Caveat lector: This blog is where I try out new ideas. I will often be wrong, but that's the point.

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Why computational neuroscience is interesting

Someone on Quora asked me to answer this.

Computational neuroscience is another tool. The brain is a very hard problem, and some scientists try to crack its secrets at the level of synapses and ion channels. Others work on neural firing, or neurotransmitters, or people with brain diseases.

But experimental work only gets us so far. To paraphrase Rutherford, without models, experimental data collection is just stamp collecting. It is often said that neuroscience is "data rich, but theory poor," and that's where the computational neuroscientists come into play.

Yes, "all models are wrong, but some are useful." But without a model to test, what are we doing? Neuroimaging experiments are certainly testing hypotheses, but at the end of the day how useful (or interesting?) is it to say "behavior X preferentially activates brain region A?"

Better would be a model that says that visual cortical neurons learn visual perception through Bayesian probabilistic integration of prior information. This provides a mathematical model and a basis for sensory learning that can then be directly tested experimentally (allowing researchers to hone in on a more "correct" model) that then carries its own predictions about how the brain works.

It's not a "different" way of doing research, it's a powerful complement to experimental work.


"Anti-items" in CVs

Recently I answered the below over on Quora in response to the question, "What is the most important or impressive anti-item on your resume?"

It apparently struck a chord, as I think (?) this is my most well-received response, which is gallows-humor amusing to me because it took me about 90 seconds to write compared to some of my much longer, more thoroughly researched and referenced neuroscientific answers.

But such is the nature of the things. People like stories.

Here's my answer in full. Given that I'm sure this blog has a more academically-oriented readership than the startup-heavy Quora, I'd be curious to hear what people think.


Technically on my CV I state that I'm a two-time Time Person of the Year winner, having split the prize twice: once in 2006 and again in 2011.

More seriously, as an academic scientist our currency are grants and peer-reviewed publications. When I began my PhD I remember looking at the CVs of post-doctoral researchers and faculty whom I admired and seeing page after page after page of amazing awards and scientific achievements. At the time I was struggling to write even a single scientific manuscript and could not understand how anyone could have dozens, or even hundreds.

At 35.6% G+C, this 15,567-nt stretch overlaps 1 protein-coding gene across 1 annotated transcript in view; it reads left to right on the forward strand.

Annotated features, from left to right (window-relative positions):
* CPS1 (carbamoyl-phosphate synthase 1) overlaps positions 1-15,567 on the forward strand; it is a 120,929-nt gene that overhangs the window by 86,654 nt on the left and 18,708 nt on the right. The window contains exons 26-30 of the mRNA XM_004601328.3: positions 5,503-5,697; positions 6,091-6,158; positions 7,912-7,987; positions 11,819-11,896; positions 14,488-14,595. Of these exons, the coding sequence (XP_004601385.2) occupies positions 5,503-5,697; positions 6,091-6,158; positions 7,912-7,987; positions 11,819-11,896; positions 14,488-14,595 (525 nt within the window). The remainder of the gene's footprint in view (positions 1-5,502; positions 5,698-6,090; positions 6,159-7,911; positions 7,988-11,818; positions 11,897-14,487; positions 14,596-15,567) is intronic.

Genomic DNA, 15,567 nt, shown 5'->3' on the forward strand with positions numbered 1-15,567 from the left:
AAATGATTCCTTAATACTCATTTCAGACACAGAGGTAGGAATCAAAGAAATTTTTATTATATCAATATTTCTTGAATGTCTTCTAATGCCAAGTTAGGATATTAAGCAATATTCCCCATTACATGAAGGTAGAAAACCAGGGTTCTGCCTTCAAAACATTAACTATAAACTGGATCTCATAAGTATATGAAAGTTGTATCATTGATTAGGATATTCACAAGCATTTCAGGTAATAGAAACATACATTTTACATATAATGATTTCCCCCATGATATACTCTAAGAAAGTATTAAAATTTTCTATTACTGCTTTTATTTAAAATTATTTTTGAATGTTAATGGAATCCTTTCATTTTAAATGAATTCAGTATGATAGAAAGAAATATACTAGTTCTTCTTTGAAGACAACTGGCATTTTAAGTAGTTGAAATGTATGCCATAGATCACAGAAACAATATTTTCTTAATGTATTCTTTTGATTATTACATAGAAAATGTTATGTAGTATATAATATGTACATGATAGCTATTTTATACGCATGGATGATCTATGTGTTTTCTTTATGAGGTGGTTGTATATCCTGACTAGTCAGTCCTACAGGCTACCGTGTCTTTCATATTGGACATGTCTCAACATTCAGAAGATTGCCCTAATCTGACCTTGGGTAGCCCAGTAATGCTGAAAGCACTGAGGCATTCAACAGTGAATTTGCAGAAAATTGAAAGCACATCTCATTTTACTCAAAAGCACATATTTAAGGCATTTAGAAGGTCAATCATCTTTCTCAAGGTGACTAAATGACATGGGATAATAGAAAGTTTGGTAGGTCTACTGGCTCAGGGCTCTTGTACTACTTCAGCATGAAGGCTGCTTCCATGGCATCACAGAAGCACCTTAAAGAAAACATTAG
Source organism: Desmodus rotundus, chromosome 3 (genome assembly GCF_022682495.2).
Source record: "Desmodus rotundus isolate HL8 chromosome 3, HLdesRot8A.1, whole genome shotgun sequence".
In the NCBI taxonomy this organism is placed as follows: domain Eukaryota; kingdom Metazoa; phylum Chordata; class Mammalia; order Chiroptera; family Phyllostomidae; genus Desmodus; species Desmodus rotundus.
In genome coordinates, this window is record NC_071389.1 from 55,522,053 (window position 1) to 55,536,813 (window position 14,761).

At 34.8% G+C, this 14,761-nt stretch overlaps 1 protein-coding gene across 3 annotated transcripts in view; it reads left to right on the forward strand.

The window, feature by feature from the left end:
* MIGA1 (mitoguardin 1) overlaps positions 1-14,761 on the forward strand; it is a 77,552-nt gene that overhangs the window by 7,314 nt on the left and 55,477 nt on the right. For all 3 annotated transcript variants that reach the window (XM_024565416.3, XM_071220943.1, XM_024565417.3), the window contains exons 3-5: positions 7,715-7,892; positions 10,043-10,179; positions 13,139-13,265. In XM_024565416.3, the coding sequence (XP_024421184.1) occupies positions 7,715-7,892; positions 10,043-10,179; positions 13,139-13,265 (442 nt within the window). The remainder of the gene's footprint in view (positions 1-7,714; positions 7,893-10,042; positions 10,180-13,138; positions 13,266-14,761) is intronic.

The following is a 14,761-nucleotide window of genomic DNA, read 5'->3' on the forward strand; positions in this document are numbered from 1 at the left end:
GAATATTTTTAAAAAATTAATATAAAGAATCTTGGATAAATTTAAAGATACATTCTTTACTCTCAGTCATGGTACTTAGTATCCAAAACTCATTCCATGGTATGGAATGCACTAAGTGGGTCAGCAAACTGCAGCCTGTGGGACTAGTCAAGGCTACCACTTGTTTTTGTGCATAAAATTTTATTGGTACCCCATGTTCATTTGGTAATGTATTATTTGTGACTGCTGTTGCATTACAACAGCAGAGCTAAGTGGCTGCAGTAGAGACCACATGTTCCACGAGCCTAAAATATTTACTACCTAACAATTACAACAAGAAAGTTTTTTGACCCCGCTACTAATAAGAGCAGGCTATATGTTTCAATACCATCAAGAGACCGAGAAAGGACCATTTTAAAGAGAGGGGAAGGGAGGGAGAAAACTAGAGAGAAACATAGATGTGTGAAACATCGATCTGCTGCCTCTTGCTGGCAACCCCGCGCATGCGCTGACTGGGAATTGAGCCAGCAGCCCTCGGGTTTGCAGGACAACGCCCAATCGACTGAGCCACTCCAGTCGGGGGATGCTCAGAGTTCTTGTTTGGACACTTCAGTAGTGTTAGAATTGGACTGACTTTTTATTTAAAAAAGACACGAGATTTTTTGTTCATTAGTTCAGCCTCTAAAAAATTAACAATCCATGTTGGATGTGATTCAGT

And then I started getting successful and it occurred to me that I was becoming that thing I could not comprehend. Upon reflection, I realized that hidden behind the plethora of successful outcomes on those CVs I admired were an even greater number of failures.

Therefore I have an entire section of my CV titled "Rejections and Failures" which notes every award for which I've applied or been nominated and lost, every grant or fellowship I did not receive, and noted how many times each paper I published was initially rejected by journal editors.

Hell, my favorite paper and the one that most likely got me my job interview (brainSCANr) was rejected from 13 journals before being published.

Like entrepreneurship, failures in science are learning experiences. You cannot push the boundaries of what is known without some resistance. You can choose to either crumble in face of that, or you can double down and come out the better for those failures.

Unlike entrepreneurship, however, scientists rarely discuss their failures because, it seems, those are viewed as indicators of a lack of excellence. Which is nonsense madness so I'm doing what I can to counter that. From what I've heard from PhD students, this small injection of honesty into the process is very much appreciated.